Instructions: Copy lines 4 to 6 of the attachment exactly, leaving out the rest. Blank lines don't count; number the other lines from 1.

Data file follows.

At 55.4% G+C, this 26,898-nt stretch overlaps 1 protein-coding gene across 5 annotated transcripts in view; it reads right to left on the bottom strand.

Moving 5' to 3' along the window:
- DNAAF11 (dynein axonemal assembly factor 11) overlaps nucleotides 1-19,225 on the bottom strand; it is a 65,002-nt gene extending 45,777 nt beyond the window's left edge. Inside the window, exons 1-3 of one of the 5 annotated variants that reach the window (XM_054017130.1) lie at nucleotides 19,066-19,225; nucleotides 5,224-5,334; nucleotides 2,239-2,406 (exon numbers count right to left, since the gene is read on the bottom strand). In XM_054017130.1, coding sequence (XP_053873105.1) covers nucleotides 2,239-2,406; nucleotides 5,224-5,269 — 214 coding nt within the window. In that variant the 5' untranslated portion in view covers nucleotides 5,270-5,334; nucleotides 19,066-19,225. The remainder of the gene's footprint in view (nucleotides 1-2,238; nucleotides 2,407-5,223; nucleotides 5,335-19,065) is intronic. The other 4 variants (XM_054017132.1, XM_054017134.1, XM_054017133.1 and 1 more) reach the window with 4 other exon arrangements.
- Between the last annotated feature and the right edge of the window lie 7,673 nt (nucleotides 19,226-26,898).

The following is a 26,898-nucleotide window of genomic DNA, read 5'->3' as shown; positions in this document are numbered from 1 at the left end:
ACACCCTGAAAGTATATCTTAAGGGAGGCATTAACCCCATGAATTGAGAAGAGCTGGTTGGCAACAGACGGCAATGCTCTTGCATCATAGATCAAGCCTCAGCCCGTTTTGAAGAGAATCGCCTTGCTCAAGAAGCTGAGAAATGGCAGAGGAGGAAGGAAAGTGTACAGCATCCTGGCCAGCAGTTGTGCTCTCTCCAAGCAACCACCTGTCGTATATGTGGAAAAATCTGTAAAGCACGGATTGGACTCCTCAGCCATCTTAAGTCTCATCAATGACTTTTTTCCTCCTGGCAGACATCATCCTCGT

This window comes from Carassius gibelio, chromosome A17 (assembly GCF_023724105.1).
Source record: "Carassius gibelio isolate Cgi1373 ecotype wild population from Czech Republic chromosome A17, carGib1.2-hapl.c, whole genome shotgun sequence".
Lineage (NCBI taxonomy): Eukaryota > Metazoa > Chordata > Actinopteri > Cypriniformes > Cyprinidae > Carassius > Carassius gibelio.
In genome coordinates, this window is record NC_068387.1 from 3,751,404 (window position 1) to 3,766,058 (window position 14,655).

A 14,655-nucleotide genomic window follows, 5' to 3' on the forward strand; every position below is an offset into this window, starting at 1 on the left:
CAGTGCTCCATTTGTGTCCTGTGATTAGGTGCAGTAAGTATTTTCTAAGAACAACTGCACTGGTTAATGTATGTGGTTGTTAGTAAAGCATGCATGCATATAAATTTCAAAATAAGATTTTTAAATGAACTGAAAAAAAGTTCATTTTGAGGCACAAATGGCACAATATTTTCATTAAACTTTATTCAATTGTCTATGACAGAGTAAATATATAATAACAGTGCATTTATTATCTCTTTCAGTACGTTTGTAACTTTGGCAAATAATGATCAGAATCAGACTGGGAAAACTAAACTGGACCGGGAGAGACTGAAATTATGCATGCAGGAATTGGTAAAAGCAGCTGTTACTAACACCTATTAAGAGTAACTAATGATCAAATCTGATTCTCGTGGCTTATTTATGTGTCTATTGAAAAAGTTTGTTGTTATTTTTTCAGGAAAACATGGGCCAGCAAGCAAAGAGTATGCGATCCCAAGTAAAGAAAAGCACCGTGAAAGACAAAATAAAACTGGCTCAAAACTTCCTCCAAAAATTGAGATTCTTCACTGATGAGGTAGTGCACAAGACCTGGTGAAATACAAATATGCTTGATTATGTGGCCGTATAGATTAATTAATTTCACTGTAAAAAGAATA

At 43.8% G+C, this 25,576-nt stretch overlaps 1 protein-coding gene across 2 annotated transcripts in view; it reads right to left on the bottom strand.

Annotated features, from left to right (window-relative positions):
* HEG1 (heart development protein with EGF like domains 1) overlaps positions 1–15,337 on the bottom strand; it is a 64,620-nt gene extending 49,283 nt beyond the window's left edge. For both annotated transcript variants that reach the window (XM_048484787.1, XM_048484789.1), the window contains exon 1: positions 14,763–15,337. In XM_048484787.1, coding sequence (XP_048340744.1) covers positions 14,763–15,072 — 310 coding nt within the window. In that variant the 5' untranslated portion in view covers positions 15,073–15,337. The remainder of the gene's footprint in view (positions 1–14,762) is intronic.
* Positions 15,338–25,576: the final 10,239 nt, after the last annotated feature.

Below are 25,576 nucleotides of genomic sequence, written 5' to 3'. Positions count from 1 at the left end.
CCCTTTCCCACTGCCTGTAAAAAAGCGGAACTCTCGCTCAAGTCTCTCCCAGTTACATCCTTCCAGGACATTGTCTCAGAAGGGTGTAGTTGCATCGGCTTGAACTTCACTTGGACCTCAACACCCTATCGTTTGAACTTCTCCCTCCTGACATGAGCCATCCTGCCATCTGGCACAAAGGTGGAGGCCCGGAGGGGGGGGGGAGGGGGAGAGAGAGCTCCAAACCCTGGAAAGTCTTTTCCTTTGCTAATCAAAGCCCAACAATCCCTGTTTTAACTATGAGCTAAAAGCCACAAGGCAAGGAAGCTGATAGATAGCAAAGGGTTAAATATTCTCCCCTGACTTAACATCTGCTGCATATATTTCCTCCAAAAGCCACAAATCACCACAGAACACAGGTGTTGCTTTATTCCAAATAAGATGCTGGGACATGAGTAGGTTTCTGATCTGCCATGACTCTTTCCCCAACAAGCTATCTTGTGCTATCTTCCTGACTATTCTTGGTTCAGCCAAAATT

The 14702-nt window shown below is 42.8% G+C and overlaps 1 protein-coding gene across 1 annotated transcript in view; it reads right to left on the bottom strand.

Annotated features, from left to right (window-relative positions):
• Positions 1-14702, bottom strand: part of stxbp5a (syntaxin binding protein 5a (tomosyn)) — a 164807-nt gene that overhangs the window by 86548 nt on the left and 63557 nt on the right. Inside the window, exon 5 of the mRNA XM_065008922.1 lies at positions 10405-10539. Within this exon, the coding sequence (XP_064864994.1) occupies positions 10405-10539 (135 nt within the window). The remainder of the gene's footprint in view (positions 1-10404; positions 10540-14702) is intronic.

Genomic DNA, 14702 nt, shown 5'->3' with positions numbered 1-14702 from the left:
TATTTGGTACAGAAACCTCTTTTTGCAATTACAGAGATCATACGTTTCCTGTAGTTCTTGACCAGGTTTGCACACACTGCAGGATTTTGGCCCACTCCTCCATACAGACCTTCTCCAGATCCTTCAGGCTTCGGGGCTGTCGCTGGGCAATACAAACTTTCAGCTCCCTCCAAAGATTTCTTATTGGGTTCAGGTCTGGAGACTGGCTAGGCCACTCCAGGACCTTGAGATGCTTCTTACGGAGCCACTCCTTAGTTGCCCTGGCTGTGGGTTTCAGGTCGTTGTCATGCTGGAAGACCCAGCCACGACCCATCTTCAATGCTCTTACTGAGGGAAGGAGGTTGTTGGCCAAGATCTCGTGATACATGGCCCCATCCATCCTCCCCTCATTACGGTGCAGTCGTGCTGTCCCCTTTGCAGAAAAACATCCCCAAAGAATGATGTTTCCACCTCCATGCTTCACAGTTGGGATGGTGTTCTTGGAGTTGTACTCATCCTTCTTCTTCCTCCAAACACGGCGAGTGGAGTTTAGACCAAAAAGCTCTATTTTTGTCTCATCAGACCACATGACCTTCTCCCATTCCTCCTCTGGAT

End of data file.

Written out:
- Between the last annotated feature and the right edge of the window lie 7,673 nt (nucleotides 19,226-26,898).

The following is a 26,898-nucleotide window of genomic DNA, read 5'->3' as shown; positions in this document are numbered from 1 at the left end:
ACACCCTGAAAGTATATCTTAAGGGAGGCATTAACCCCATGAATTGAGAAGAGCTGGTTGGCAACAGACGGCAATGCTCTTGCATCATAGATCAAGCCTCAGCCCGTTTTGAAGAGAATCGCCTTGCTCAAGAAGCTGAGAAATGGCAGAGGAGGAAGGAAAGTGTACAGCATCCTGGCCAGCAGTTGTGCTCTCTCCAAGCAACCACCTGTCGTATATGTGGAAAAATCTGTAAAGCACGGATTGGACTCCTCAGCCATCTTAAGTCTCATCAATGACTTTTTTCCTCCTGGCAGACATCATCCTCGT